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I never imagined my life being what it is today. 27-years-old, still living with parents, and talking about what it's like to live with a neuromuscular disease. Let me give a little background and get back to my life later. When I began walking my parents noticed something different about the way I walked; how I walked on my toes constantly instead of heel-to-toe like most people walk. Knowing this was different from when my older brother started walking, my mom dragged me around to different doctors who told her the same thing every time. "There's nothing wrong with your daughter. She will grow out of it. Give it time. You're overreacting." These doctors left my mom feeling like she was crazy. Because of this, she didn't want to continue pushing for a diagnosis. She was also trying to protect me from feeling like something was wrong with me because I was "different."
As time went on, I grew more and more curious. Why do I have such a hard time running? Why can't I keep up with everyone? No matter how much I work out, why am I not gaining any strength or endurance? As a child, I was embarrassed and unwilling to say these questions out loud. I already was teased enough at school just for being smart, and I didn’t need any more attention drawn to me than there already was.
Eventually, I grew up into the dating world and started wondering what it would be like to have kids of my own. I felt like I didn’t want my kids to go through the same things I went through. Also, while you are dating one thing to talk about is if you want kids, or if you don’t want kids. If you disagree as a couple about kids, it could put a large strain on the relationship. Most importantly, still facing the same questions, "Is there something wrong with me? What is it and will my kids be affected?"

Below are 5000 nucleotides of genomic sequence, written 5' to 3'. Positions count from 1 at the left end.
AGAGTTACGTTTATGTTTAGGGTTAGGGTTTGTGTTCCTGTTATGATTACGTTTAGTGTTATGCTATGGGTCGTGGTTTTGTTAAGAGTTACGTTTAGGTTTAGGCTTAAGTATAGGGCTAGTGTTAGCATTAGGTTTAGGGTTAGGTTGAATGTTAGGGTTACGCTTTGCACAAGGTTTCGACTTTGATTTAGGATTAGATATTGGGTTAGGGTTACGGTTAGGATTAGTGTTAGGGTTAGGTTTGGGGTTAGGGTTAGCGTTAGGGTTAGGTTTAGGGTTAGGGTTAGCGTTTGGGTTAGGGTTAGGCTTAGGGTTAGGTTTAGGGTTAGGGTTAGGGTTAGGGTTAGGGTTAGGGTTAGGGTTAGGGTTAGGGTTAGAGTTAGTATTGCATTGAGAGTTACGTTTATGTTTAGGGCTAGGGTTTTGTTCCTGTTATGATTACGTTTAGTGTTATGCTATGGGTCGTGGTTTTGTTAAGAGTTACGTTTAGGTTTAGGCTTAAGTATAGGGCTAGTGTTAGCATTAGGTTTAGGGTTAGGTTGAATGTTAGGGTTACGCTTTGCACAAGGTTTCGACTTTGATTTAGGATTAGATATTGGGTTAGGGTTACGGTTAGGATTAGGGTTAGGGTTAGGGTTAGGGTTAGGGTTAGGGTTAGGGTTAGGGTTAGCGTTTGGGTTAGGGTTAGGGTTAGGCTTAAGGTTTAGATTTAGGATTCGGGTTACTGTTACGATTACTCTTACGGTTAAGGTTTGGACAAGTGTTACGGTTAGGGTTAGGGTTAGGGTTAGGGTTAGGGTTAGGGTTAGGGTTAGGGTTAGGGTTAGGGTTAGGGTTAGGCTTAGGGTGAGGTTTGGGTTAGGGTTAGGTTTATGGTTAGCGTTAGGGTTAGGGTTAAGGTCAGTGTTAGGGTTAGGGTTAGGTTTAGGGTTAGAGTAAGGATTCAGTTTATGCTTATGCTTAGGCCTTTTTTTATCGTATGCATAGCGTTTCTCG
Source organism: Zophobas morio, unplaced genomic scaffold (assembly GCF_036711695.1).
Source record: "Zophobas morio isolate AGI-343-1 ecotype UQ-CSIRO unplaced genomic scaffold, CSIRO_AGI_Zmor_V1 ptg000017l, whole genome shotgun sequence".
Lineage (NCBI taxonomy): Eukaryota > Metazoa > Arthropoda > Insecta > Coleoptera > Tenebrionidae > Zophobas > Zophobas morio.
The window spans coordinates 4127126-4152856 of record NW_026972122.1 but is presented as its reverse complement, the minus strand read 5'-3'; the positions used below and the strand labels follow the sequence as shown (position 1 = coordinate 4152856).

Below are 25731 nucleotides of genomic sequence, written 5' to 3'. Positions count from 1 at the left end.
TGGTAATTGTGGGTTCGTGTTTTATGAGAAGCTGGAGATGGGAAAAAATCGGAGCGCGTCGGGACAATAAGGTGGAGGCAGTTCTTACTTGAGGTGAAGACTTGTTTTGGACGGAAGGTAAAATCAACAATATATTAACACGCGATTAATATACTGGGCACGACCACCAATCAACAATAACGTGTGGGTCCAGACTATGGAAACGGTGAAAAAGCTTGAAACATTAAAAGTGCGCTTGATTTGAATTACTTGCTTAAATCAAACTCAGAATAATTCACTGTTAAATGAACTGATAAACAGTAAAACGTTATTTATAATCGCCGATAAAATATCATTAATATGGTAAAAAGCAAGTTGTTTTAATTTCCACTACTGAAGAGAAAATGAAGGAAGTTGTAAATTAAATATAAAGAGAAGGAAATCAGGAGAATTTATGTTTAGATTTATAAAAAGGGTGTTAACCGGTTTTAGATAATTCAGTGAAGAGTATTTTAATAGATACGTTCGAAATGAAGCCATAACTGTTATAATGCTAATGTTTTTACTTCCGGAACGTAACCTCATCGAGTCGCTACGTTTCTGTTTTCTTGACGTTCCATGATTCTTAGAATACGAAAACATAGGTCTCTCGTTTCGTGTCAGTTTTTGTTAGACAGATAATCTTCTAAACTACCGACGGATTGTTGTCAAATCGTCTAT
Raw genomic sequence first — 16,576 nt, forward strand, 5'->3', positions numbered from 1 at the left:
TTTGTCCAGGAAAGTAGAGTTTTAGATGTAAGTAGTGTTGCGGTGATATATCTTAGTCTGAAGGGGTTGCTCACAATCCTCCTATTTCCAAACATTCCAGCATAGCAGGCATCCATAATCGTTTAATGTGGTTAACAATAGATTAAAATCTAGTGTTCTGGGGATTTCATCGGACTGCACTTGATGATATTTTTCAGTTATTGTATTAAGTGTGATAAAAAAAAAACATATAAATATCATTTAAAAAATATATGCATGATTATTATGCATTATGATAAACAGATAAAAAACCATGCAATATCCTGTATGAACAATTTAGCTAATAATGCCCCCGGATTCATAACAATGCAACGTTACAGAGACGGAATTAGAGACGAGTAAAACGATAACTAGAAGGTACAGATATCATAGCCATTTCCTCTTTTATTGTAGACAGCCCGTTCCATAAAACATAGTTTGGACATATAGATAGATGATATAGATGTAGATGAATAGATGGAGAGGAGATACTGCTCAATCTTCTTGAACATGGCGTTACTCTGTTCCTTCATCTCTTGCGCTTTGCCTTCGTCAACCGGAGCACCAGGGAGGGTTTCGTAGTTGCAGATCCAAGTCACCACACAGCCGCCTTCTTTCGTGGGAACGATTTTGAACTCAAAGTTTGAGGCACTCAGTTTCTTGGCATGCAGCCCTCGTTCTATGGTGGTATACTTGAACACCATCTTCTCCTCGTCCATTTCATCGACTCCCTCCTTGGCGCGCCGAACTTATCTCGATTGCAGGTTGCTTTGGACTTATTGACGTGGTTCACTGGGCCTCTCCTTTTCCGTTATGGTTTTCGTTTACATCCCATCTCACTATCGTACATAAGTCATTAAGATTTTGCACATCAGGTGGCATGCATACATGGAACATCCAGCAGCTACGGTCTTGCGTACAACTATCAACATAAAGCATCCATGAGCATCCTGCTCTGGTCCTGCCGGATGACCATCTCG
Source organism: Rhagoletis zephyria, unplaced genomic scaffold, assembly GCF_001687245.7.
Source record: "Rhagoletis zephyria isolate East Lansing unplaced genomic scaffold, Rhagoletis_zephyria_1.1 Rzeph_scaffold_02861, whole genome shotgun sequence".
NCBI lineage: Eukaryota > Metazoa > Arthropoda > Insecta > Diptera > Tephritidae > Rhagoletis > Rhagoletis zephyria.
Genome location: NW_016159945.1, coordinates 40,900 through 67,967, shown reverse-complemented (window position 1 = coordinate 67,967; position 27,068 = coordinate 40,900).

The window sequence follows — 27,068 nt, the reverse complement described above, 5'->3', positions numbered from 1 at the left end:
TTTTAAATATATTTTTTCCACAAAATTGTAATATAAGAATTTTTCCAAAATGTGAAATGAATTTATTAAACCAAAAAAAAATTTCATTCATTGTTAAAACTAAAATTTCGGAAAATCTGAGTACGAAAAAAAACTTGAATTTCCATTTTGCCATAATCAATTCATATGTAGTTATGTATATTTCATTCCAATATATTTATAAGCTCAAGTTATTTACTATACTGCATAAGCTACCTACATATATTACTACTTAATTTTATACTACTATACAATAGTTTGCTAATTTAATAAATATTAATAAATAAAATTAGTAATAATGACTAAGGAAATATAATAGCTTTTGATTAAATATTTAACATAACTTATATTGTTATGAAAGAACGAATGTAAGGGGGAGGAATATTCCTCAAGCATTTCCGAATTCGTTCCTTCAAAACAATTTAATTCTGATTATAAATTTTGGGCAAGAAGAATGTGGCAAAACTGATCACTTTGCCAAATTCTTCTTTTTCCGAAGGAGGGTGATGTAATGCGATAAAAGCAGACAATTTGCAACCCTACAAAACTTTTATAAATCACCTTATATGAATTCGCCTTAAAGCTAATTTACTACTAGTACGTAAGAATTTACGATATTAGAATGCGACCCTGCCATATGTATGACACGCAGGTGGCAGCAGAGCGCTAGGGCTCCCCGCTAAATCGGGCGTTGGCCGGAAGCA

"Will my kids be affected?" The question that changed my entire life.
Four years ago I was diagnosed with Spinal Muscular Atrophy, Type 3, a neuromuscular disease that in my case progresses slowly, causing weak muscles. Basically, the motor neurons are slowly dying off from the spinal cord. The neurons are what transport messages from your brain and will cue you into feeling pain, or telling your muscles to contract. In SMA (Spinal Muscular Atrophy) the muscles quit receiving these messages and the muscles eventually weaken (atrophy).
At the time of my diagnosis, I felt completely alone and like no one could possibly understand what I was going through. I spent 20 years with a condition I didn’t have any knowledge of and wondering if I was completely alone in this world. I searched and searched all over the internet and found a couple things I could relate to in some ways, but nothing that sounded close to my story. If there's anyone else out there that has been through this experience, I want you to know you are not alone. I also want to raise awareness of SMA so hopefully no one will have to experience what I did. Even though I appreciate the experiences I have had because they led me to where I am today, I think things could have turned out very different for me. To this day, I still think about what might be different if I had doctors that paid more attention and a diagnosis was given sooner. Some things are good ways, others may not be as great. Regardless, if my experiences can help inspire or help just one person, then I feel like I am meant to be telling my story.